Shitake Bolognese

I shared on Monday that we were anxiously awaiting the birth of a baby granddaughter and I’m pleased to tell you that, we’re still waiting! Impatiently?  Just a little, perhaps it will be today, or maybe tomorrow, but whenever the big day arrives, we’re quite confident it will be the perfect timing. All the days ordained for me were written in your book before one of them came to be. Psalm 139:16
It always amazes me how much time and energy it takes to acclimate to a new baby. In order to be available to help the new mommy and daddy, I’ve arranged for a few guest bloggers at The Café over the next month. I’m thrilled for you to meet some of my amazing friends; like Sue, who blogs over at The View from Great Island. I get Sue’s posts in my email and when there’s a new one, well, let’s just say my fingers don’t walk, they RUN to her blog to check it out. And I’m never disappointed!
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I’m honored to be guest blogging for Chris today— The Café Sucré Farine is one of my favorite blogs, and I hope I can help relieve a little bit of the pressure for her as she awaits the arrival of her new granddaughter. It should be any minute now!

Aren’t these mushrooms gorgeous? The beautiful crackled patterns caught my eye from clear across the street at the farmer’s market this past weekend. They’re Shitake flower mushrooms… distinguished by the beautiful patterns etched into their surface. They’re sold dried as well as fresh, like these.

My husband and I almost didn’t go to the farmer’s market this past Sunday. You have to get there early, it’s a schlepp, the parking is horrific, and over the years it’s gotten so crowded. We have to slather on sunscreen, stop at the bank to get cash, and, once we get there, dodge all manner of strollers, double strollers, and bizarre market baskets on wheels. Southern Californians are serious about their farmers’ markets; it’s no walk in the park, believe me. Don’t even think about cutting in line for the rainbow chard, or sticking your toothpick in the kumquat sample that someone else has their eye on… It can get pretty ugly.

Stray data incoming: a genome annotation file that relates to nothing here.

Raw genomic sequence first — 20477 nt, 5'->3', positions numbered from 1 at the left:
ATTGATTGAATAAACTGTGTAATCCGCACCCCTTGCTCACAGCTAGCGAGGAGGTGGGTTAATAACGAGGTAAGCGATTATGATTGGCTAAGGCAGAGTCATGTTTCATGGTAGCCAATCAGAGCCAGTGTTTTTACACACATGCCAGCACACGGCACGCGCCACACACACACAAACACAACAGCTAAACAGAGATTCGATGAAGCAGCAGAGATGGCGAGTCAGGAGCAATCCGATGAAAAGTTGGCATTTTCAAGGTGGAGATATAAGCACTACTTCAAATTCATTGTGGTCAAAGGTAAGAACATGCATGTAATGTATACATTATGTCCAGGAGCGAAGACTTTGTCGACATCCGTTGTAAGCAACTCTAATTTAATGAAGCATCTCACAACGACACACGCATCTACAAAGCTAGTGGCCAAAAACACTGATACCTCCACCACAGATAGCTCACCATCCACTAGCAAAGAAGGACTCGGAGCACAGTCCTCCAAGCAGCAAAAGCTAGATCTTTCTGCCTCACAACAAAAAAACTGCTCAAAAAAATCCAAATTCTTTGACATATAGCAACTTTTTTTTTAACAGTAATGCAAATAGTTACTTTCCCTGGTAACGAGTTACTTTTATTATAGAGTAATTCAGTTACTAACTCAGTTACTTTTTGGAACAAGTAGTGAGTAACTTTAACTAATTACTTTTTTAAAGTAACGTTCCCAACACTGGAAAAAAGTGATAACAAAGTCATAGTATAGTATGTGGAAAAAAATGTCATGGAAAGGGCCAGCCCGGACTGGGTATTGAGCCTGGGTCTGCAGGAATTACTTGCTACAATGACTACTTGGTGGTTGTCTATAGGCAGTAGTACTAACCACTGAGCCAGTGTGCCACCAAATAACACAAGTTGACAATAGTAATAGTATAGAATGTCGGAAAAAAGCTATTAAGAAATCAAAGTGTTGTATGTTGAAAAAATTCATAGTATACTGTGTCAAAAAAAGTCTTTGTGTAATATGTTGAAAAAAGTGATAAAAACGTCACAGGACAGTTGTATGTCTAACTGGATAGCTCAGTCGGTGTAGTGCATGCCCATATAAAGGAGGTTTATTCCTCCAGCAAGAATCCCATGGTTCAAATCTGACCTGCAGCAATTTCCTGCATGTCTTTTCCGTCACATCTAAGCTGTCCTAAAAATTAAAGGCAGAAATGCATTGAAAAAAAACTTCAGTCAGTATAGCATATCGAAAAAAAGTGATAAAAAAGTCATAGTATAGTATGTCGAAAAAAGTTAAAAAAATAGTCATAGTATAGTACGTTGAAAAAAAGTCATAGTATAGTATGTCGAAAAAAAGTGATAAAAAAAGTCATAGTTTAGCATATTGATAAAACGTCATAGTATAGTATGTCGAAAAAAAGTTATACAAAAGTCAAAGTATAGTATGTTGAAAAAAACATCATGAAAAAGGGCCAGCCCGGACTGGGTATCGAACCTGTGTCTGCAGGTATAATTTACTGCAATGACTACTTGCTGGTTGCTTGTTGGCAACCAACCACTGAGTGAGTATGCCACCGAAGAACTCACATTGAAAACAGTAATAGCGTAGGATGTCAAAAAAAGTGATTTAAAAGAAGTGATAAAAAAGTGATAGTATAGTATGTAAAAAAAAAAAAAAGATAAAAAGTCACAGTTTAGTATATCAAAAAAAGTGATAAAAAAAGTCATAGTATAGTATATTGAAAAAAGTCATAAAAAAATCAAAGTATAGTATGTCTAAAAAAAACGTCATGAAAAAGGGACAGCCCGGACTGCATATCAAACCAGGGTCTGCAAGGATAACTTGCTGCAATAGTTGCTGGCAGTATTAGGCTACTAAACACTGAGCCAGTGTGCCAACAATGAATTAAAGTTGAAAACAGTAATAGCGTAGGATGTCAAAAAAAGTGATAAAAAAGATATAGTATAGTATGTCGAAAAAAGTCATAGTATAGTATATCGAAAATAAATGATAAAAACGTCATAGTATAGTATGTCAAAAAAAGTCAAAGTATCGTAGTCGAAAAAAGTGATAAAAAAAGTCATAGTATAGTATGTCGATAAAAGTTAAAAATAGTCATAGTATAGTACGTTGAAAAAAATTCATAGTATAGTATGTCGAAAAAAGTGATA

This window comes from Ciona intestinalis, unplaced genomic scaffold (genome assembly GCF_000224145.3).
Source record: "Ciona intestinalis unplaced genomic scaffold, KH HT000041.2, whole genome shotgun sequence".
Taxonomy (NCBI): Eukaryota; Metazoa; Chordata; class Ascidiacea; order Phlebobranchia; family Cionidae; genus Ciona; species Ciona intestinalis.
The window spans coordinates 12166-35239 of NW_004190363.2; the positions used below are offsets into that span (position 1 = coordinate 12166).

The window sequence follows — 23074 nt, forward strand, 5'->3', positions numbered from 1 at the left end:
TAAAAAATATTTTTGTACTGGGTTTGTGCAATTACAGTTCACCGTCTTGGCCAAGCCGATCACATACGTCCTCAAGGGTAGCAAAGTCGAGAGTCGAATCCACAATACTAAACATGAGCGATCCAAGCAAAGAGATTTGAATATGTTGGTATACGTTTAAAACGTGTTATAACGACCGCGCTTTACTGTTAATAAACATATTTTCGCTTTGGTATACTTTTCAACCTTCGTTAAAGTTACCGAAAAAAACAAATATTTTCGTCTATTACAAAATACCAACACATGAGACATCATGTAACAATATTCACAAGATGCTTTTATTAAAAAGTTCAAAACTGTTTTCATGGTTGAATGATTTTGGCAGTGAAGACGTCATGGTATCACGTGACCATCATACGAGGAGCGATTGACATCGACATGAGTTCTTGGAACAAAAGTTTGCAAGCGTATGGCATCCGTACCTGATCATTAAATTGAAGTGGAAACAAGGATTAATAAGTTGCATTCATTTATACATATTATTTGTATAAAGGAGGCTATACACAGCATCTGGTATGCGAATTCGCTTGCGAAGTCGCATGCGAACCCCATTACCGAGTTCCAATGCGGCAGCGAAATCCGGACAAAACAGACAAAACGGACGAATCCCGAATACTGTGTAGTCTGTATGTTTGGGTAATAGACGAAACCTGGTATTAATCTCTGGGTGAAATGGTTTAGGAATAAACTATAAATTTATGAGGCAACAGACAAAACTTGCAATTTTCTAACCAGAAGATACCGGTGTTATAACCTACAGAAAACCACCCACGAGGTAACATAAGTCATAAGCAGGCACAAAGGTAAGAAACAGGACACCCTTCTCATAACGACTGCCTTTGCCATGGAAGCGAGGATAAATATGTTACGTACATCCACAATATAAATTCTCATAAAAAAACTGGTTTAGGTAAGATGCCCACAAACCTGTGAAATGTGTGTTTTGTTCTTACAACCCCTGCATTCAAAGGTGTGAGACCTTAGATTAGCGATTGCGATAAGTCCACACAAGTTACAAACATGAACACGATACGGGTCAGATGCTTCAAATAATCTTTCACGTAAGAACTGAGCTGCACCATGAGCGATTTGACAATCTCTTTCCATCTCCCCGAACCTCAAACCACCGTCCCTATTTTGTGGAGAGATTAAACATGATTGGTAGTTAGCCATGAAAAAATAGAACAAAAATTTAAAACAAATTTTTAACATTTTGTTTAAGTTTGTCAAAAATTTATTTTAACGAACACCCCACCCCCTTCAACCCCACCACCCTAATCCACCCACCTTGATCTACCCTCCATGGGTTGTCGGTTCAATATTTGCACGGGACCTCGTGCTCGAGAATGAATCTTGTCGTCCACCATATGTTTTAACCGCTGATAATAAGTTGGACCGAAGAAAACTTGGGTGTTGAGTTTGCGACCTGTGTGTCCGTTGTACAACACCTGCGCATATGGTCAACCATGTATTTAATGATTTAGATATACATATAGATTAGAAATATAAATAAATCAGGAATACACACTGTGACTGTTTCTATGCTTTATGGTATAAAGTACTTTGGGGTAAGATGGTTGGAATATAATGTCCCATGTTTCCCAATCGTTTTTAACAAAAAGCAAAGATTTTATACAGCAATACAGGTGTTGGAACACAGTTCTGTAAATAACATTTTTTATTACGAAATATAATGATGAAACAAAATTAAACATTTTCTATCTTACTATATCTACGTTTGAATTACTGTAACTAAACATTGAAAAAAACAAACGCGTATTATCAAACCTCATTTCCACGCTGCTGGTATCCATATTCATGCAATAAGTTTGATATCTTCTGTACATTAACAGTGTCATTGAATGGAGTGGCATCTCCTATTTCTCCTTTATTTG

But once we’re there we are always so glad we came. Every week there is something that makes the trip worthwhile, like these spectacular mushrooms.
They’ll replace the meat in this vegetarian Bolognese sauce with their unique texture and earthy flavor.

The key to a good Bolognese, with or without meat, is the long slow cooking, both of the finely chopped onion and carrot, which form the base of the sauce, and the sauce itself. In this case, I’ve used a method of dry cooking the chopped mushrooms before adding them to the rest of the vegetables. This intensifies their flavor, which is important because they’re replacing the all important meat in this sauce.

Allow a good couple of hours to make this sauce. The long simmering time allows the sauce to get rich and thick. It’s based on a classic Bolognese, but I don’t think you’ll miss the meat at all, the mushrooms are so satisfying. The good news is that you can make it ahead and it will actually improve as it sits in the fridge. And it makes fabulous leftovers. 
Shitake Bolognese
serves 4 
3 to 4 Tbsp olive oil 
1 medium onion, finely chopped
2 carrots, chopped in small dice
1 hot red pepper, diced (optional)
2 cloves garlic, minced
8 oz shitake mushrooms, cut in small dice (you can substitute portobello or cremini) 
2 fresh tomatoes, cut in small dice
1 1/2 cups canned crushed tomatoes
2 Tbsp tomato paste (I always keep a tube in the refrigerator)
3/4 cup good red wine
1 Tbsp red wine vinegar 
1 cup water
several sprigs of fresh thyme 
salt and fresh cracked black pepper 
2 bay leaves
a splash of heavy cream
shaved Parmesan cheese for garnish
  • Coat the bottom of a heavy pot with oil.  Saute the onions, carrots, garlic and pepper uncovered for about 45 minutes over low heat.  Stir often.  You want the vegetables to soften and get slightly browned by the end.  Add more oil if the mixture dries out and sticks to the pan.
  • Meanwhile dry roast the mushrooms in a large saute pan.  Stir them over medium heat until they start to brown and become fragrant.  This will take about 5 minutes, don’t let them burn.
  • Add them to the carrots and onions, along with the fresh tomatoes, the canned tomatoes, paste, wine, vinegar and water.  Bring up to a simmer.  Add the thyme, salt and pepper and bay leaves.
  • Simmer, covered, for a minimum of an hour, stirring every so often.  I cooked mine for about 90 minutes.  Add more water if the sauce gets too thick.  If the sauce seems thin, leave the top off for the last bit of cooking.
  • When the sauce is done, check the seasoning, remove the bay leaves and the stems of thyme (the leaves will have fallen off during cooking).  Stir in a splash of heavy cream.
  • Serve over wide pappardelle pasta, with a generous amount of shaved Parmesan cheese.

This was really good. If you’re vegetarian, trying to cut back on red meat, or just love mushrooms, I think you’ll be pleased with this one. 

MY OTHER RECIPES


Good luck with the new grand-baby Chris!


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